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California beach campsite banned to visitors thanks to excess of ‘human waste’

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California beach campsite banned to visitors thanks to excess of ‘human waste’

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Overnight camping at a beach along California’s central coast is banned due to an excess of “human waste,” officials said this week.  

The California Coastal Commission announced Thursday that overnight camping and campfires will be banned at San Carpoforo Beach for the next two years. 

Beachgoers walk along the shore as a campfire glows on the beach at San Carpoforo Creek on California Highway 1 near Ragged Point on Saturday, May 1, 2021 in Big Sur, CA.

Beachgoers walk along the shore as a campfire glows on the beach at San Carpoforo Creek on California Highway 1 near Ragged Point on Saturday, May 1, 2021, in Big Sur, CA.  (Brian van der Brug / Los Angeles Times via Getty Images)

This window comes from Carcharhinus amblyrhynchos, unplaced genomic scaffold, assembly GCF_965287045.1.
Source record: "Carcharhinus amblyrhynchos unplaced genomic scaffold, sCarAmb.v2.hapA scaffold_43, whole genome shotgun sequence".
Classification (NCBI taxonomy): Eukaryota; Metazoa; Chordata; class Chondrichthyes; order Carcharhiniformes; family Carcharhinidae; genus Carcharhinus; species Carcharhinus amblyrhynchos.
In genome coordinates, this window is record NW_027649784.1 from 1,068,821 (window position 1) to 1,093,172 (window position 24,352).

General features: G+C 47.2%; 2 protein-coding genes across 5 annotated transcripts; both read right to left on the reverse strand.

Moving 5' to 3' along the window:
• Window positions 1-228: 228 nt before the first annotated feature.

San Carpoforo, or “San Carpo,” is located off Highway 1 in northern San Luis Obispo County, about a four-hour drive south of San Francisco. It is the only free beach campsite in the Big Sur area – a fact not widely known until recently. 

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The Commission detailed the deteriorating quality of the beach in a staff report recently made available. The report noted that more visitors frequented the campsite once word spread it was free. A lack of resources for the U.S. Forest Services to monitor the site and a lack of trach cans, restrooms and fire rings have led to higher levels of trash and debris, the report said. 

“The beach has no restrooms, very limited parking, no potable water, and no trash containers or collection,” the Commission wrote in the staff report.

The area is home to a number of endangered animals, such as the western snowy plover, which have been negatively impacted by the beach’s deteriorating conditions. 

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While the ban is in effect, the U.S. Forest Service will devise a plan to “reset” and figure out a way to allow camping in the future. Day use of the beach is still available for visitors.  

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